If the authors are serious, this is a silly, distasteful book. If they are not, it’s a brilliant satire.

Pub Date: Sept. 1, 1998

ISBN: 0-670-88146-5

Page Count: 430

Publisher: Viking

Review Posted Online: May 20, 2010

Kirkus Reviews Issue: July 15, 1998

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A wonderful page-turner written with humility, immediacy, and great style. Nothing came cheap and easy to McCandless, nor...

INTO THE WILD

The excruciating story of a young man on a quest for knowledge and experience, a search that eventually cooked his goose, told with the flair of a seasoned investigative reporter by Outside magazine contributing editor Krakauer (Eiger Dreams, 1990). 

Chris McCandless loved the road, the unadorned life, the Tolstoyan call to asceticism. After graduating college, he took off on another of his long destinationless journeys, this time cutting all contact with his family and changing his name to Alex Supertramp. He was a gent of strong opinions, and he shared them with those he met: "You must lose your inclination for monotonous security and adopt a helter-skelter style of life''; "be nomadic.'' Ultimately, in 1992, his terms got him into mortal trouble when he ran up against something—the Alaskan wild—that didn't give a hoot about Supertramp's worldview; his decomposed corpse was found 16 weeks after he entered the bush. Many people felt McCandless was just a hubris-laden jerk with a death wish (he had discarded his map before going into the wild and brought no food but a bag of rice). Krakauer thought not. Admitting an interest that bordered on obsession, he dug deep into McCandless's life. He found a willful, reckless, moody boyhood; an ugly little secret that sundered the relationship between father and son; a moral absolutism that agitated the young man's soul and drove him to extremes; but he was no more a nutcase than other pilgrims. Writing in supple, electric prose, Krakauer tries to make sense of McCandless (while scrupulously avoiding off-the-rack psychoanalysis): his risky behavior and the rites associated with it, his asceticism, his love of wide open spaces, the flights of his soul.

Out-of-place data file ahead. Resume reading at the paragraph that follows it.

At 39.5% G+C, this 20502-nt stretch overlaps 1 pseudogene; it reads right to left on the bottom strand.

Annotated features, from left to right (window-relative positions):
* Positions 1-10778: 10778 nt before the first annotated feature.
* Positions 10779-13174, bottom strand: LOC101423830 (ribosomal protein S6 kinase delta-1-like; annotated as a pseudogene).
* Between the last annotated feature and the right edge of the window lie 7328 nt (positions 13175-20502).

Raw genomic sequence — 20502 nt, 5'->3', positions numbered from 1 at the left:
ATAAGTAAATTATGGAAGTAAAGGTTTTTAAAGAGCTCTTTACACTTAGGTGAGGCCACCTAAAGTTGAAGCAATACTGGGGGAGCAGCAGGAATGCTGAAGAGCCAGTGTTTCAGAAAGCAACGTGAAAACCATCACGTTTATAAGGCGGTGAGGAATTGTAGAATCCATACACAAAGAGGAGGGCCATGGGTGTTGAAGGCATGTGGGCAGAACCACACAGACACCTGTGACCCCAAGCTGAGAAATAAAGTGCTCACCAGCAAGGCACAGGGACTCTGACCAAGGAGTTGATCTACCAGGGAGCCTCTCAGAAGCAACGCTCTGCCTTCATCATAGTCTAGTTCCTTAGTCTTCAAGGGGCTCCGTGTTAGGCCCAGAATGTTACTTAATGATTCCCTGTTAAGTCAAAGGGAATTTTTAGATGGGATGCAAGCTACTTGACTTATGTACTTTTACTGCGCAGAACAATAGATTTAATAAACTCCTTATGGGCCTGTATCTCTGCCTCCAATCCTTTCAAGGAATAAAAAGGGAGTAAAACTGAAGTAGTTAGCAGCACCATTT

A wonderful page-turner written with humility, immediacy, and great style. Nothing came cheap and easy to McCandless, nor will it to readers of Krakauer's narrative. (4 maps) (First printing of 35,000; author tour)

Pub Date: Jan. 1, 1996

ISBN: 0-679-42850-X

Page Count: 320

Publisher: Villard

Review Posted Online: May 20, 2010

Kirkus Reviews Issue: Oct. 15, 1995